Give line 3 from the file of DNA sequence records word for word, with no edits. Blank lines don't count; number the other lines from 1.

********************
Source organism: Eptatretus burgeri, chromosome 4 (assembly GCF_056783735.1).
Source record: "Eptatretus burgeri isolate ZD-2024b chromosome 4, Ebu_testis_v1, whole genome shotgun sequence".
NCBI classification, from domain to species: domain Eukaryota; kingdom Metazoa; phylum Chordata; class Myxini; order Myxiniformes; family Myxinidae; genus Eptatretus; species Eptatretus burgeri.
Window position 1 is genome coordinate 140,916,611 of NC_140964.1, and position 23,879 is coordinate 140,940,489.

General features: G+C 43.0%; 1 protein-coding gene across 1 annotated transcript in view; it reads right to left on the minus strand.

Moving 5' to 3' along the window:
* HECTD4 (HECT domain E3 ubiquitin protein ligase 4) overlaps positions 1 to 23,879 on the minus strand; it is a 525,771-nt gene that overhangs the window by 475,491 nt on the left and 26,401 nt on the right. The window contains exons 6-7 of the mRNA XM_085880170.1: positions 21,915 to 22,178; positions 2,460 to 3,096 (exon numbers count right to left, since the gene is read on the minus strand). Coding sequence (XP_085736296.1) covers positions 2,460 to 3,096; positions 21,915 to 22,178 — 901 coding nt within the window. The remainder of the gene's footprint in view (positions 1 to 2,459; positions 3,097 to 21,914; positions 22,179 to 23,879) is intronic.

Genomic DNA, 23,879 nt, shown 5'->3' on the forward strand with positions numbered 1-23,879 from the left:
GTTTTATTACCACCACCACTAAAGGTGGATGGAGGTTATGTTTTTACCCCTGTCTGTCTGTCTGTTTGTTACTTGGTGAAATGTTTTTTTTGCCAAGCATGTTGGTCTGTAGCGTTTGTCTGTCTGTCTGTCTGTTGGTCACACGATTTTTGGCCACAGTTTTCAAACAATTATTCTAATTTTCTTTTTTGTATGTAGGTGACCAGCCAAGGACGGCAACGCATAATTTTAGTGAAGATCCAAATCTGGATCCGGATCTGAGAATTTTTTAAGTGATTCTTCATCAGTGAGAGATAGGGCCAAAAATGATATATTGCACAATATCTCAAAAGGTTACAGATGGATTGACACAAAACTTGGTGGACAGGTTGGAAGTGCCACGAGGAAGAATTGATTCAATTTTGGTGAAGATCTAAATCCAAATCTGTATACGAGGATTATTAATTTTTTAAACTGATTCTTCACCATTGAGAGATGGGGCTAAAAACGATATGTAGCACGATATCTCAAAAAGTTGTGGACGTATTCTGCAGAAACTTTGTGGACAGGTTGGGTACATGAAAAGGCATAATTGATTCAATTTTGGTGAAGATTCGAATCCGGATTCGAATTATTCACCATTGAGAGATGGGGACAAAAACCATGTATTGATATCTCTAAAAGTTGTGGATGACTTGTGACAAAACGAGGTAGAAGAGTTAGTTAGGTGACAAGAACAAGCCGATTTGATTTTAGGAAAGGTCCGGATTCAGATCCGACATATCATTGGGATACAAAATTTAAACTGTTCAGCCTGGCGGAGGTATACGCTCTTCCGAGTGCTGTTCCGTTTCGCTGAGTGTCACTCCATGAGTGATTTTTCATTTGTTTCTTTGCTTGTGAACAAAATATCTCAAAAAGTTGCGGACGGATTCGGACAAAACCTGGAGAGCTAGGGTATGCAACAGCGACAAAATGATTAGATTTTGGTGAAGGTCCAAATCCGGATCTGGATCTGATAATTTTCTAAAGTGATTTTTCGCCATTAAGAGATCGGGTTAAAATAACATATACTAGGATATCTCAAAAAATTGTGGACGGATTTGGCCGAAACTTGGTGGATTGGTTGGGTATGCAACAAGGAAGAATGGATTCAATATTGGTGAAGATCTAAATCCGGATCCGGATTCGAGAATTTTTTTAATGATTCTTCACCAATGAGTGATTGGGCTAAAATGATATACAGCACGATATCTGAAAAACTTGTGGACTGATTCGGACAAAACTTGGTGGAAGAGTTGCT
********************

NCBI classification, from domain to species: domain Eukaryota; kingdom Metazoa; phylum Chordata; class Myxini; order Myxiniformes; family Myxinidae; genus Eptatretus; species Eptatretus burgeri.